Who is the prophet Daniel?

Among the Hebrew prophetic books, no person is as unique or stands out from the pack as much as the prophet Daniel. This prophet had visions, dreams, angelic encounters and possessed the ears of not one, but three major pagan Emperors. So then what can be learned from studying the life and influence of Daniel the prophet?

The assumed author of the biblical book that shares his name the prophet Daniel came into notoriety during the exilic era in Israel. He was among the first wave of deportees taken to Babylon in 605 B.C. which was “the third year of the reign of Jehoiakim along with a cross section of prominent citizenry and craftsmen.”[1] This “deportation of the royal descendants into Babylon had been prophesied by Isaiah to Hezekiah (Is. 39:7)”[2]. Those deportees who were aware of the prophecy were comforted knowing that they had been spared from the dark days which were to come years later with the destruction of Jerusalem.

Along with the now famous three other Hebrew young men Daniel was conscripted into service for the royal court, this follows the trend of assimilating the children of the nobility from subjugated peoples into officers of the court. Daniel was placed in a pagan environment, given a pagan name (Belteshazzar), taught a pagan education, to serve a pagan king in a pagan land, yet Daniel did not abandon his faith in YHWH. Not only did Daniel not conform to the religious atmosphere of Babylon “did not raise issues about non-issues”[3] and only caused trouble in the cases of the food given to Him and his devotion to one God alone.

“Daniel was also a person of deep piety. His book is characterized not only by prophecies of the distant future but also by a sense of wonder at the presence of God. From his youth Daniel was determined to live by God’s law in a distant land (see Daniel 1). In moments of crisis, Daniel turned first to God in prayer before turning to the affairs of state (2:14–23). His enemies even used his regularity at prayer to trap him and turn the king against him. But the grace of God protected Daniel (chap. 6).”[4]

Daniel’s Historical Context

Understanding Daniel, means one must also understand the historical-cultural context he was engaged in. Daniel was able to live long enough to serve at the highest echelon of two Babylonian kings and managed to survive the Persian conquest and served the first Persian king over Babylon as well. Daniel saw the heights of Babylon under Nebuchadnezzar, the collapse under Belshazzar and the conquest by Cyrus the Great. By the end of Daniel’s life much of the Middle East was under the rule of Persia and his writings reflect that rulership. As “the central section of the book is written in Aramaic (2:4b-7:28), the language of diplomacy in the eighth century B.C. and the language of the Medo-Persian Empire.”[5]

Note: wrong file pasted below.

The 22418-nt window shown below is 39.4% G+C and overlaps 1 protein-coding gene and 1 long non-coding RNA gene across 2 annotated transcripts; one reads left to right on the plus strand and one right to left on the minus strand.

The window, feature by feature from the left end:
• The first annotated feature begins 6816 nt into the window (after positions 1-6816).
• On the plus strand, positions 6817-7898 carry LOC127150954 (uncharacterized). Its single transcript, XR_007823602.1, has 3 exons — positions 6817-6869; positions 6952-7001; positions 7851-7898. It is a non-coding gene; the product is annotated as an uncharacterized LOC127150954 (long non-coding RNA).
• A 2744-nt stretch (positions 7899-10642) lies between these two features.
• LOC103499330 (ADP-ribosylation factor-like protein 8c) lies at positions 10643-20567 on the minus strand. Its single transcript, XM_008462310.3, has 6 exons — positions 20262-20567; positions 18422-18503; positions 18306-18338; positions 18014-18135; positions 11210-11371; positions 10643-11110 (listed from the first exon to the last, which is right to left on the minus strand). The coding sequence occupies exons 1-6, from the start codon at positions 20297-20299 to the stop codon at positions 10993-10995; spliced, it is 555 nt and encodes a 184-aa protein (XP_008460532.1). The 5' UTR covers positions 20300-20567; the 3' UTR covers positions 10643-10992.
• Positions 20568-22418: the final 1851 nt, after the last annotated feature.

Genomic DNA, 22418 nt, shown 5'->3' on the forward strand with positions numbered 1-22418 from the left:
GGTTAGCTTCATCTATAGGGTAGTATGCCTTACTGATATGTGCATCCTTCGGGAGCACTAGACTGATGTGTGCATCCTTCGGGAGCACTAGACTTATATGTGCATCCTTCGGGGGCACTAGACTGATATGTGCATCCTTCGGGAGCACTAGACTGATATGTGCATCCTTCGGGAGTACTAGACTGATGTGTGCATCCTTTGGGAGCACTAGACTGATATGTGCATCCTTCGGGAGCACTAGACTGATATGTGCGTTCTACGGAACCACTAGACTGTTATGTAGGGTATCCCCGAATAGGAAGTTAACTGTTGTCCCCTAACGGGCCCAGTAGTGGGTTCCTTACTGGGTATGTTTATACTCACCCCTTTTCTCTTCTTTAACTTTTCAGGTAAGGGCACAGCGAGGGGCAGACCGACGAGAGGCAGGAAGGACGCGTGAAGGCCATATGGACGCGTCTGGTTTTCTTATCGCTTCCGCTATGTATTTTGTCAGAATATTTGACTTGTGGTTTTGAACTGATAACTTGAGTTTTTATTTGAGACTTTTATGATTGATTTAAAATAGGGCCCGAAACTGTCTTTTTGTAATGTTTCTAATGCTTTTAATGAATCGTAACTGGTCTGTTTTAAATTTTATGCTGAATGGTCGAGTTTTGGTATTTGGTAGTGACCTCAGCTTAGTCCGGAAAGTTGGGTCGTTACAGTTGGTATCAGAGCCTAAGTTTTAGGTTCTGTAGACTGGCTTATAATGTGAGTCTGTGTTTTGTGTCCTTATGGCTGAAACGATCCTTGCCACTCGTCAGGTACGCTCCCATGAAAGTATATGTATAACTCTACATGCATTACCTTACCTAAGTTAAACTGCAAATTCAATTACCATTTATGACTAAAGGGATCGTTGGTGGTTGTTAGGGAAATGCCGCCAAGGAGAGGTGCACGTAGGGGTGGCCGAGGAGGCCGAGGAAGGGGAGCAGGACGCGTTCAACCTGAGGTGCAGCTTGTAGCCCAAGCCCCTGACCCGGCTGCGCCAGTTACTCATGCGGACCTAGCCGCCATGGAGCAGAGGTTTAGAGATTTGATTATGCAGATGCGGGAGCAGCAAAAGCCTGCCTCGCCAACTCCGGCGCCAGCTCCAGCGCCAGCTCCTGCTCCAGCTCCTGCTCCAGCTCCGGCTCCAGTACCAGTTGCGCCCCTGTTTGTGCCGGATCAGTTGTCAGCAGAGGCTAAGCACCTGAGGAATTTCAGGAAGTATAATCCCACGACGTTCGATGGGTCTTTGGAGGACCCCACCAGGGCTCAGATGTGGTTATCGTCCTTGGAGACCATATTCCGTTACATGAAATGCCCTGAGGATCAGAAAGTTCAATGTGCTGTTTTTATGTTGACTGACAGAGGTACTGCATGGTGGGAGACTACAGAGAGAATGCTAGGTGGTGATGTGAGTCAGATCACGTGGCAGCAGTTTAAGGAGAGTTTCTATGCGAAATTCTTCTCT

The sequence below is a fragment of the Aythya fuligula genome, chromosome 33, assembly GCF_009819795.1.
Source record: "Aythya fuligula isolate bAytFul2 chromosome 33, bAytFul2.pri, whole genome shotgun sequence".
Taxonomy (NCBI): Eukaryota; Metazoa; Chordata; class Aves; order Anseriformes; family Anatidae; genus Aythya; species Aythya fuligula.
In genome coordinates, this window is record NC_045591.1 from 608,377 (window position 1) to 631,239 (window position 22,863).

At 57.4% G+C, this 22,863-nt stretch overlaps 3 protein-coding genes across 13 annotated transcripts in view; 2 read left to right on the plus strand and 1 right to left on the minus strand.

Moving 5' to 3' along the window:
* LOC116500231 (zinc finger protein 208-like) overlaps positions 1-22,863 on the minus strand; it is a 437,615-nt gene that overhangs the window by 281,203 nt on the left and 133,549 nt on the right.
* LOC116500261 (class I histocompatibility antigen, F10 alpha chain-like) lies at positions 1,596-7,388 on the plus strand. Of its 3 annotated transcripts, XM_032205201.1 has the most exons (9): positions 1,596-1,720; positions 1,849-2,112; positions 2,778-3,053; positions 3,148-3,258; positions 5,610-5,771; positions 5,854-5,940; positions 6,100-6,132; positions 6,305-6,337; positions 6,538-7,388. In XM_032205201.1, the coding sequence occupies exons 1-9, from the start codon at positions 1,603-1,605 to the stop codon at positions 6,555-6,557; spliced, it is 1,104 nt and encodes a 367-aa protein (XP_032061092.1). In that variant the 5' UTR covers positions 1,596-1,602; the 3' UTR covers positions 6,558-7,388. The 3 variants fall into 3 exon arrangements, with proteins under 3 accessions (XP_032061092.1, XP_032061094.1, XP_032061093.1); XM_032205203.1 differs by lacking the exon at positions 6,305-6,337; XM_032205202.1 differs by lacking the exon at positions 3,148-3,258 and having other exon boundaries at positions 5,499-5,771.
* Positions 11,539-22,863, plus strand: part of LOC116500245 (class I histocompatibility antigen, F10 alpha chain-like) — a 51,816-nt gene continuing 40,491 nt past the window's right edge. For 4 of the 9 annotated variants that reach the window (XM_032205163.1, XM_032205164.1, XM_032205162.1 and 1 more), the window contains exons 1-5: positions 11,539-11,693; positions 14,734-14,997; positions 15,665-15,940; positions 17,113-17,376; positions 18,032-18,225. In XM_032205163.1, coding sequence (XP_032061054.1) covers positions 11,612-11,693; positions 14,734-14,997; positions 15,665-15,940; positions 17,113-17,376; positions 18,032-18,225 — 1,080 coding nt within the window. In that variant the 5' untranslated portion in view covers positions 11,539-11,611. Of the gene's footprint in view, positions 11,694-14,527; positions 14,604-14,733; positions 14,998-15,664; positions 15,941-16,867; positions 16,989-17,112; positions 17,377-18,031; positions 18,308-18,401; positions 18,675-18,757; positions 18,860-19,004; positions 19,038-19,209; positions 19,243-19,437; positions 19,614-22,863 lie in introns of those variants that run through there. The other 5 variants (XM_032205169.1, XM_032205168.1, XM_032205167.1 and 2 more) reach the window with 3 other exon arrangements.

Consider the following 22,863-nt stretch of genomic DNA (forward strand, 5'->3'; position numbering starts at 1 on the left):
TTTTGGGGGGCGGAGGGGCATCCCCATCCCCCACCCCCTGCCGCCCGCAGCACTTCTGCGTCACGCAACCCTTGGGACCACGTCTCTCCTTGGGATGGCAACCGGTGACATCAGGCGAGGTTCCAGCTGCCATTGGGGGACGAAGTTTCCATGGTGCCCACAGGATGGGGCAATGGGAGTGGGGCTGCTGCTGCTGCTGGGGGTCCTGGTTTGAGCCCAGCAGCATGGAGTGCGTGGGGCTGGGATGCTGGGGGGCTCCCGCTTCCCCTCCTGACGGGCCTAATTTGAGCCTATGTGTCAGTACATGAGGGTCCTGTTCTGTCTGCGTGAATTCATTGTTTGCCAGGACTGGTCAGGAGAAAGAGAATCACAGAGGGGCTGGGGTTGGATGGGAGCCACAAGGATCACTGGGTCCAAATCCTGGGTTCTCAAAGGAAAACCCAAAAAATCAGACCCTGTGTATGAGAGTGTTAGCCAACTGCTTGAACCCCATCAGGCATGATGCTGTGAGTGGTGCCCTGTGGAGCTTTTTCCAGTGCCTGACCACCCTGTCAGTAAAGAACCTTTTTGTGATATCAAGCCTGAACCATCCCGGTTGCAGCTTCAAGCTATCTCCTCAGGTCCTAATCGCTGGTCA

Through the actions of Daniel, we are able to see behind the scenes aspects of Nebuchadnezzar, from the dream which haunted him to his era of madness and living like an animal. With Belshazzar Daniel stands as the interpreter of the omen when spoke of the immanence of the Persians breaking through the walls. Daniel’s encounter with Belshazzar also demonstrated the low level of regard the king and his officials placed on the instruments plundered from the temple. Finally, we are also witness to the inner workings of the Persian government under Cyrus the Great along with the wickedness of those who sought to kill Daniel.

The Messiah and God’s Sovereignty

Understanding the setting of Daniel’s message we can now take a more informed approach to appreciating the message of the words and prophetic encounters YHWH gave to him. When we take an overarching look at the prophetic aspects of Daniel with Nebuchadnezzar’s dream in chapter 2, the vision of the four beasts in chapter 4, the vision of the ram and the goat in chapter 8, the ancient of days and the seventy weeks in chapter 9 and the concluding visions of the Greeks (Seleucids/Ptolemaics) in chapters 10-12 a single message appears. It is one which “focuses on the sovereignty of the Creator-Redeemer over the kingdoms of this world, on the suffering and perseverance of the saints during the wars among the kingdoms of this earth and on their final reward.”[6]

The visions experienced by Daniel are pointing to the truth that YHWH is the only one with true control over the nations and the peoples of the world. Not only is He in control but He dispenses His plans to His prophets which may occur generations before their fulfillment. This causes us to look at history in a different light because through the message of Daniel, the prophet “seeks to provide theological understanding of history.”[7] Through Daniel’s prophecies we are introduced to the Greeks, the division of Alexanders Empire into four parts and to the Roman empire which will lead to the coming of the rock cut without hands, aka the Ancient of Days.

The message of Daniel with its theological perspective on history is not only secular but also Messianic, as through the prophecy of the seventy weeks we were given the timetable of the coming of the Messiah. A concept which places an entirely new meaning on Mark 1:15 when Jesus declared “The time is fulfilled, the kingdom of heaven is at hand.” Jesus also later quotes Daniel’s words about the one coming on the clouds. This was not just an off-hand quotation but Jesus used this verse to assert His divinity during His trial.